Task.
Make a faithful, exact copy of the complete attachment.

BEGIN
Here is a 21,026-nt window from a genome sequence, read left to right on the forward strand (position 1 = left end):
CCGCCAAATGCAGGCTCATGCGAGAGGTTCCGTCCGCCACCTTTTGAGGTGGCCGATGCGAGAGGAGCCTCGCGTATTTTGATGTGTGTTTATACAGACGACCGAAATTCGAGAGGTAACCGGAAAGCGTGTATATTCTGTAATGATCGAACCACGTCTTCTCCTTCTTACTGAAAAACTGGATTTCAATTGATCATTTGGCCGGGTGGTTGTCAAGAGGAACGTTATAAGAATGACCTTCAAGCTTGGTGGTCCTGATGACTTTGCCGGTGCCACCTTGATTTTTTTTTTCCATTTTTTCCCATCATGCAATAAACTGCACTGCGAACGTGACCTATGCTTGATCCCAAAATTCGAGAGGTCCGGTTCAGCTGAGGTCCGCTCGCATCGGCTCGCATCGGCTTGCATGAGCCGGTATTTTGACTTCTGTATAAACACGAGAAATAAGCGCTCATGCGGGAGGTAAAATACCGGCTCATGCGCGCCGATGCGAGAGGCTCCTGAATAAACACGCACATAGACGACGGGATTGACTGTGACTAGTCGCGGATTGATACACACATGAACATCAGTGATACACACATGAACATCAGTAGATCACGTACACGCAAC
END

Here is a 21,026-nt window from a genome sequence, read left to right on the forward strand (position 1 = left end):
CCGCCAAATGCAGGCTCATGCGAGAGGTTCCGTCCGCCACCTTTTGAGGTGGCCGATGCGAGAGGAGCCTCGCGTATTTTGATGTGTGTTTATACAGACGACCGAAATTCGAGAGGTAACCGGAAAGCGTGTATATTCTGTAATGATCGAACCACGTCTTCTCCTTCTTACTGAAAAACTGGATTTCAATTGATCATTTGGCCGGGTGGTTGTCAAGAGGAACGTTATAAGAATGACCTTCAAGCTTGGTGGTCCTGATGACTTTGCCGGTGCCACCTTGATTTTTTTTTTCCATTTTTTCCCATCATGCAATAAACTGCACTGCGAACGTGACCTATGCTTGATCCCAAAATTCGAGAGGTCCGGTTCAGCTGAGGTCCGCTCGCATCGGCTCGCATCGGCTTGCATGAGCCGGTATTTTGACTTCTGTATAAACACGAGAAATAAGCGCTCATGCGGGAGGTAAAATACCGGCTCATGCGCGCCGATGCGAGAGGCTCCTGAATAAACACGCACATAGACGACGGGATTGACTGTGACTAGTCGCGGATTGATACACACATGAACATCAGTGATACACACATGAACATCAGTAGATCACGTACACGCAAC